Sylvester storm could have been worse -, South Georgia News, Weather, Sports

Sylvester storm could have been worse

December 6, 2005

Sylvester- It may have only affected a five-block stretch of downtown Sylvester, but yesterday's tornado caused hundreds of thousands of dollars in damage.

With a jail that's temporarily closed and several building with severe damage, residents are working overtime to get back to business as usual.

Less than 24 hours after a damaging tornado blew through downtown Sylvester, city crews had most roads open again. They spent the morning clearing limbs and debris from several others.

BellSouth linemen worked on new utility poles after high winds snapped about half a dozen at the intersection of West and Livingston Streets.

"I was just lucky I didn't get hurt seriously," Worth County Sheriff Freddie Tompkins says.

Tompkins is thankful the wind only blew out the windows of his SUV. It was just 10 feet from being crushed by the jail's communications tower. "When it fell down it's got a hole on top of our roof. It blowed all the tops off our vents and everything, and we just had water pouring in the jail," Tompkins says.

All 34 inmates remain in the Tift County jail and Tompkins says they'll likely stay there for at least two weeks. "With our inmates in Tift County's jail, it's going to make a big problem on having us run back and forth picking them up for court and making bond, getting out of jail and that kind of stuff," Tompkins says.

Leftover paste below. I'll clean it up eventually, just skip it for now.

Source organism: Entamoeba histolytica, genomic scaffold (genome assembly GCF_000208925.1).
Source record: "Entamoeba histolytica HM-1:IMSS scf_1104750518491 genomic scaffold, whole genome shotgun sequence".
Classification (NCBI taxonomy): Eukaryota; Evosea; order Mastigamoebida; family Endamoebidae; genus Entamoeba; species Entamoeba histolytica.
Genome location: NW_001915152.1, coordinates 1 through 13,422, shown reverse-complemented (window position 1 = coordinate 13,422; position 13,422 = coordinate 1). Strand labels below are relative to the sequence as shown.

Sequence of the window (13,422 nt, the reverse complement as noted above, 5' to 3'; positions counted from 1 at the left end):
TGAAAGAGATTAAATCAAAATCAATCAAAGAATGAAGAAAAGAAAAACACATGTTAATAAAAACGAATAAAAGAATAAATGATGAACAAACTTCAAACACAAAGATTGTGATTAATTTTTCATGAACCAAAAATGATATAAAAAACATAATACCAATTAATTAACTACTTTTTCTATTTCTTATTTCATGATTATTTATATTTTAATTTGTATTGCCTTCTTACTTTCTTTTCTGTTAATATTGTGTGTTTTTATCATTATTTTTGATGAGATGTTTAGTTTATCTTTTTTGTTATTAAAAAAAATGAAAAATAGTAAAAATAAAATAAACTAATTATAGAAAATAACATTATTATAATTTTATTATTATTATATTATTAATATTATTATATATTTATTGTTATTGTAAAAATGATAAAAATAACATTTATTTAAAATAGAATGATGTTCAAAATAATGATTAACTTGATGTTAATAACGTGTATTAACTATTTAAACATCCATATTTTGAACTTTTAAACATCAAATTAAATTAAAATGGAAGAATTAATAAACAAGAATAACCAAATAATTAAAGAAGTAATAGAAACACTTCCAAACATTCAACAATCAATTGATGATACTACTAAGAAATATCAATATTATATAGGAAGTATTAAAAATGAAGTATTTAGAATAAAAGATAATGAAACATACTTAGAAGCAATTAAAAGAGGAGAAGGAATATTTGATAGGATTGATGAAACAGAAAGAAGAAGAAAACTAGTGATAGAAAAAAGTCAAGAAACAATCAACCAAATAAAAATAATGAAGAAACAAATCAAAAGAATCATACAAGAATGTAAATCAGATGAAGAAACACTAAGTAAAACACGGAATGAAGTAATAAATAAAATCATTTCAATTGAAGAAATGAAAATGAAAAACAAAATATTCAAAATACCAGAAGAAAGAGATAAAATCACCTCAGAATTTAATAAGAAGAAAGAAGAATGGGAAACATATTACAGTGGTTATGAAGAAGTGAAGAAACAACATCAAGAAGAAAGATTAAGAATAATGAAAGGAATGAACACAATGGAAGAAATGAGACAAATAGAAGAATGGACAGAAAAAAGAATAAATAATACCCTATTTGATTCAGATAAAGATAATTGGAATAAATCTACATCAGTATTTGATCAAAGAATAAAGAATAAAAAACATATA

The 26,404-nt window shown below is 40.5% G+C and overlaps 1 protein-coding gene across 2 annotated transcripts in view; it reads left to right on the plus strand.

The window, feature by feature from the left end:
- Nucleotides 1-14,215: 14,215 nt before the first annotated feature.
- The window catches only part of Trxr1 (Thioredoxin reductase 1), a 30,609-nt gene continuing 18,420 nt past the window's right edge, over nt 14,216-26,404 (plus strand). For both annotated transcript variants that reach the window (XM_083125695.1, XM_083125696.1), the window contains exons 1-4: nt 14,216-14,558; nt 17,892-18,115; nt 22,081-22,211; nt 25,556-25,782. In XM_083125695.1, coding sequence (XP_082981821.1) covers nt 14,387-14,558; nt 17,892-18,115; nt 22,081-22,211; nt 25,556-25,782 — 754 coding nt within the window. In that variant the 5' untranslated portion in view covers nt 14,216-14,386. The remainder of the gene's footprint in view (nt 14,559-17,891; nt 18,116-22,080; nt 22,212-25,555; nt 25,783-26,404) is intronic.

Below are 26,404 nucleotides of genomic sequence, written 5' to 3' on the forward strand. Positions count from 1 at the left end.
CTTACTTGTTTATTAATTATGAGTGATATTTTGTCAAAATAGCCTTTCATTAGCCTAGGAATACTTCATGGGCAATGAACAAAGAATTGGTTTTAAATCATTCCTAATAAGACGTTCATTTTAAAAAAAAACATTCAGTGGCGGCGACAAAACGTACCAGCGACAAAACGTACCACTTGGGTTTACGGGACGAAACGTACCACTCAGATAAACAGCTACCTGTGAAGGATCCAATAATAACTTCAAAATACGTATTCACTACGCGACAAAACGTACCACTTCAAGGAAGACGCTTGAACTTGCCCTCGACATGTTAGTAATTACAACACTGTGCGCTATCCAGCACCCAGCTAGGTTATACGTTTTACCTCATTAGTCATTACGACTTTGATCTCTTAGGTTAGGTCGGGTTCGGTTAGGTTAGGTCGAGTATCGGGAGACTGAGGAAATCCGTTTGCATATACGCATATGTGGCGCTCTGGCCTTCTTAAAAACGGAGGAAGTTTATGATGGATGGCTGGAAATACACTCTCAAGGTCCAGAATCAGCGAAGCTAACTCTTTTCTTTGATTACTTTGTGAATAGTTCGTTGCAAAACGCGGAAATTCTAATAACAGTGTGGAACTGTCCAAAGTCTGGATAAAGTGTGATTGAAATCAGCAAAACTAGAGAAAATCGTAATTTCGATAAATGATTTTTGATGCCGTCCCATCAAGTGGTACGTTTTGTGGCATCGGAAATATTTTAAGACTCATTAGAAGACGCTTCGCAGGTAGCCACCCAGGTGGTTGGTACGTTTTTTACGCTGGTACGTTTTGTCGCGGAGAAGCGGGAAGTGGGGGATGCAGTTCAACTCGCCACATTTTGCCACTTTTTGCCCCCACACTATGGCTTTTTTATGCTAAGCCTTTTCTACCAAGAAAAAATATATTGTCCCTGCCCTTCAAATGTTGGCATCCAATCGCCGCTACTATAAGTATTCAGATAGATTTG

From atop the Worth County courthouse, Tompkins points out more damage along Kelly Street. "I had a two-car carport on the west side of the jail, it totaled it out. There's nothing left but the concrete."

The storm blew an oak tree on top of the roof of Golden Feed and Seed Company, tore away most of the roof at SunTrust Bank, ripped away much of the metal flashing on the courthouse roof.

About five employees were inside Napa Auto Parts when the tornado hit. "A pretty hectic ordeal," says NAPA's Jim Rimes. "The water just a bout destroyed everything. We covered it up as quick as we could," he said.

"Still remnants of the water on the floor, but it was a good inch deep in some areas," says retired division manager Jim Rimes. "That's where it lifted this roof up and threw it to the front of the roof up there."

Much of the building's roof is gone and a large portion of inventory is damaged, but workers are thankful they escaped injury. "See the way that glass went into that box. If that had been an employee that could have really been bad. Fortunately it's just a box, no damage there," Rimes says. "Maybe in a week or so we'll be able to get back to some sort of normalcy."

There was also some damage to the roof of the courthouse. County officials say repair crews will be in town to assess damage tomorrow.


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